Thursday, October 6, 2011

06/10 VOX POPULI: Mankind stands better chance by going back to basics

Vox Populi, Vox Dei is a daily column that runs on Page 1 of the vernacular Asahi Shimbun.


In Japan, the anniversaries of the death of famous literary figures often have names associated with their works. In the case of Ryunosuke Akutagawa (1892-1927), it is called Kappa-ki. For Shiki Masaoka (1867-1902), it is known as Hechima-ki. (Kappa is an imaginary creature that lives in rivers and hechima is loofah, a plant used to make sponge.)

Remon-ki, the death anniversary of Motojiro Kajii (1901-1932), is named after "Remon" (Lemon), the title of his novel. Oct. 5 is another Lemon-ki, the anniversary of the death of Chieko Takamura (1886-1938).

"Lemon Aika" (Lemon elegy) that Chieko's husband, sculptor and poet Kotaro Takamura (1883-1956), wrote as she lay in her death bed is well known. It starts: "You had so earnestly waited for a lemon/ On your sad, white and bright death bed."

It ends: "Let me place again today a lemon that coolly shines/ Behind the cherry blossoms before your photograph." Some readers no doubt can recite the poem word for word.

When I think about Chieko, I am reminded of Fukushima's natural scenery. She was born in present-day Nihonmatsu, Fukushima Prefecture.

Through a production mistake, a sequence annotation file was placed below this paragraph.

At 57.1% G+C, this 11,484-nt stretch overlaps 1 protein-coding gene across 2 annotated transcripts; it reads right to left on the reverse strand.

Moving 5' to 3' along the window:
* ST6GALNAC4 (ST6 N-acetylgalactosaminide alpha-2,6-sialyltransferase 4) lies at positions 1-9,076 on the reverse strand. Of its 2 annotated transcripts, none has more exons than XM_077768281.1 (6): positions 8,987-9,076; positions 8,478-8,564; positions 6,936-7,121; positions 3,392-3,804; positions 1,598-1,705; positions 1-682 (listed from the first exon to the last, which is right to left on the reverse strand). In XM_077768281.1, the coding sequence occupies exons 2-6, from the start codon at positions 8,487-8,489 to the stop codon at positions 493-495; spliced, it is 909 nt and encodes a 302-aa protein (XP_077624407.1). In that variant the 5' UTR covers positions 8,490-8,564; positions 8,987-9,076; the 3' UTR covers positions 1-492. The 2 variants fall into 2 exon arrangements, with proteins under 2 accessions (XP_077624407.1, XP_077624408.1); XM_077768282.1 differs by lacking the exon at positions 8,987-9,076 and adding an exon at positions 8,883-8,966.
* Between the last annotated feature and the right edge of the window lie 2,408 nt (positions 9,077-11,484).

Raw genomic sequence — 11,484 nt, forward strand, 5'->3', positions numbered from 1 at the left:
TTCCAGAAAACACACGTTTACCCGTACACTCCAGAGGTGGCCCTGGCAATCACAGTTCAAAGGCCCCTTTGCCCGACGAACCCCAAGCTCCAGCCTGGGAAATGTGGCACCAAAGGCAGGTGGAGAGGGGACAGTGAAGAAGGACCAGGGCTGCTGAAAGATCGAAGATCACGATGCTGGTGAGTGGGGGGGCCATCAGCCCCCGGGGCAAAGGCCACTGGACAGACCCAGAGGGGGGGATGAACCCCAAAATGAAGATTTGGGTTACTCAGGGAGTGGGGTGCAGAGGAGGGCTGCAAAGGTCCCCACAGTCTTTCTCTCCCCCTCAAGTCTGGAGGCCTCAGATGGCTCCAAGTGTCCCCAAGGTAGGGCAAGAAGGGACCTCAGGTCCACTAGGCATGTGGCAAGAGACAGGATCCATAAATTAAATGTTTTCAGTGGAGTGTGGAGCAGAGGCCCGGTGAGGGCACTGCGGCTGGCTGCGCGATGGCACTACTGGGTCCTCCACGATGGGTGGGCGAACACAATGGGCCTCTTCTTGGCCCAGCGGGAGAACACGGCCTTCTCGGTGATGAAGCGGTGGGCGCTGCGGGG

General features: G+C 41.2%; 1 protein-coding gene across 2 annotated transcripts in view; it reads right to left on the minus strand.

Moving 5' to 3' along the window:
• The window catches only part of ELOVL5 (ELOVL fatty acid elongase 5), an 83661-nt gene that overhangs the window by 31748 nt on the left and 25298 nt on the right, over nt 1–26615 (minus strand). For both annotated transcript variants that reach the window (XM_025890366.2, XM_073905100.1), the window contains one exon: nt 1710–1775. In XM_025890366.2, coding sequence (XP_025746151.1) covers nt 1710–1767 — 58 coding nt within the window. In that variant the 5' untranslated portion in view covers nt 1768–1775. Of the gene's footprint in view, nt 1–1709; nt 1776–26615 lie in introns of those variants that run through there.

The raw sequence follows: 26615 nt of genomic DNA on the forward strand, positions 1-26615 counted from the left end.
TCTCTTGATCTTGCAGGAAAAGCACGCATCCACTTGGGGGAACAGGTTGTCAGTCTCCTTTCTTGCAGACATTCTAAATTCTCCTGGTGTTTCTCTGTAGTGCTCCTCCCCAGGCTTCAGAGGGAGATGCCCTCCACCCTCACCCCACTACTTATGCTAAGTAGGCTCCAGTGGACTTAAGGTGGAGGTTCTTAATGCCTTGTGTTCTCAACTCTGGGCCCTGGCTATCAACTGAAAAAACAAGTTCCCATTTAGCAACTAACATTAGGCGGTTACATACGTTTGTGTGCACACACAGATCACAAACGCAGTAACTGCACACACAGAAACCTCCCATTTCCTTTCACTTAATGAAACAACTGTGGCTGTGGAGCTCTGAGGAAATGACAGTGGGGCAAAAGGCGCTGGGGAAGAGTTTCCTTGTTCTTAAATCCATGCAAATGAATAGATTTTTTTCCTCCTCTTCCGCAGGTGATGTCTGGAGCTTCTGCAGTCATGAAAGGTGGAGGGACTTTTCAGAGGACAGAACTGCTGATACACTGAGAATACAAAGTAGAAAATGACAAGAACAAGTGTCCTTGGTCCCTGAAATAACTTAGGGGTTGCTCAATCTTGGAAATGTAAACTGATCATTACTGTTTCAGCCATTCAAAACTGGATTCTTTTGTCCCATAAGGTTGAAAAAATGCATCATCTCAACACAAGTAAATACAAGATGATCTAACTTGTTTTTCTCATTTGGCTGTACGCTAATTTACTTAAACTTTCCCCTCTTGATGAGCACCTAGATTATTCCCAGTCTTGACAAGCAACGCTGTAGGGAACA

"That is Mount Atatara/ The shiny one is the Abukuma River." "The blue sky that appears every day/ On top of Mount Atatara/ Is Chieko's real sky, she says." These are verses from Kotaro's poems.

Seventy-three years after Chieko's death and 70 years since the publication of "Chieko-sho" (Chieko's Sky), a poetry book by Kotaro, Chieko's hometown of Fukushima is suffering from a nuclear disaster. Tourism also has plummeted. The number of visitors to the Chieko Kinenkan (museum), which totaled 16,000 from March to August last year, dropped to about 20 percent for the same period this year, according to the museum.

Even though this is the season when leaves change color and mountains are painted in autumnal tints, surveys were being done to gauge levels of radiation contamination in the forests. I hear that some fallen leaves have been removed and will not be allowed to decompose so they mix with the soil. I wonder what Chieko and Kotaro would make of this.

In Kotaro's poem, drops of lemon juice instantly revive Chieko and she becomes conscious. Although the comparison is exceptionally beautiful, I think we, too, have awakened to how nuclear energy is not compatible with life. If we contaminate "real sky," we cannot go on living.

--The Asahi Shimbun, Oct. 5

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Vox Populi, Vox Dei is a popular daily column that takes up a wide range of topics, including culture, arts and social trends and developments. Written by veteran Asahi Shimbun writers, the column provides useful perspectives on and insights into contemporary Japan and its culture.

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